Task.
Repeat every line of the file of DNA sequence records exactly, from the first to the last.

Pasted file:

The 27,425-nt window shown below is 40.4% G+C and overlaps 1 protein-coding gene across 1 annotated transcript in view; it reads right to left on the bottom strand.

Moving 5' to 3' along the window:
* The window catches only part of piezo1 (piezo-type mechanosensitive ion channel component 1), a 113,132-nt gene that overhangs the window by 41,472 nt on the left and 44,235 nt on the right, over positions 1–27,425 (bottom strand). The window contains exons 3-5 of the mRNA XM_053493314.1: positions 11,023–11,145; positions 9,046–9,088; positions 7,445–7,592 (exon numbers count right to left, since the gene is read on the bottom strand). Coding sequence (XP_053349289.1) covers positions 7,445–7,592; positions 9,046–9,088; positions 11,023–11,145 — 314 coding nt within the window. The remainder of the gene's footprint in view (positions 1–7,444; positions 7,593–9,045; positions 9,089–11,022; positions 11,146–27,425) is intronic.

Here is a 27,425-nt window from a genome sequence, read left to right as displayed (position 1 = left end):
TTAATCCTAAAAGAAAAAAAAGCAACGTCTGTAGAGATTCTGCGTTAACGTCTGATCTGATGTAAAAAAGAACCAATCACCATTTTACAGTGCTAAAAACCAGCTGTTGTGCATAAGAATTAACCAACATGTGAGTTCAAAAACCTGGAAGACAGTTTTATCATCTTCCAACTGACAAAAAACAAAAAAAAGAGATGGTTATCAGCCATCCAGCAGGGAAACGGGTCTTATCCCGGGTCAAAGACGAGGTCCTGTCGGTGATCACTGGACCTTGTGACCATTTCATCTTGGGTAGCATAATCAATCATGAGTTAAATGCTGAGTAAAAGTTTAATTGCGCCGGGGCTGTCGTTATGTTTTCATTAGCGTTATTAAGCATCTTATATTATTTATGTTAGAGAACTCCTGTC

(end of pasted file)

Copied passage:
The 27,425-nt window shown below is 40.4% G+C and overlaps 1 protein-coding gene across 1 annotated transcript in view; it reads right to left on the bottom strand.

Moving 5' to 3' along the window:
* The window catches only part of piezo1 (piezo-type mechanosensitive ion channel component 1), a 113,132-nt gene that overhangs the window by 41,472 nt on the left and 44,235 nt on the right, over positions 1–27,425 (bottom strand). The window contains exons 3-5 of the mRNA XM_053493314.1: positions 11,023–11,145; positions 9,046–9,088; positions 7,445–7,592 (exon numbers count right to left, since the gene is read on the bottom strand). Coding sequence (XP_053349289.1) covers positions 7,445–7,592; positions 9,046–9,088; positions 11,023–11,145 — 314 coding nt within the window. The remainder of the gene's footprint in view (positions 1–7,444; positions 7,593–9,045; positions 9,089–11,022; positions 11,146–27,425) is intronic.

Here is a 27,425-nt window from a genome sequence, read left to right as displayed (position 1 = left end):
TTAATCCTAAAAGAAAAAAAAGCAACGTCTGTAGAGATTCTGCGTTAACGTCTGATCTGATGTAAAAAAGAACCAATCACCATTTTACAGTGCTAAAAACCAGCTGTTGTGCATAAGAATTAACCAACATGTGAGTTCAAAAACCTGGAAGACAGTTTTATCATCTTCCAACTGACAAAAAACAAAAAAAAGAGATGGTTATCAGCCATCCAGCAGGGAAACGGGTCTTATCCCGGGTCAAAGACGAGGTCCTGTCGGTGATCACTGGACCTTGTGACCATTTCATCTTGGGTAGCATAATCAATCATGAGTTAAATGCTGAGTAAAAGTTTAATTGCGCCGGGGCTGTCGTTATGTTTTCATTAGCGTTATTAAGCATCTTATATTATTTATGTTAGAGAACTCCTGTC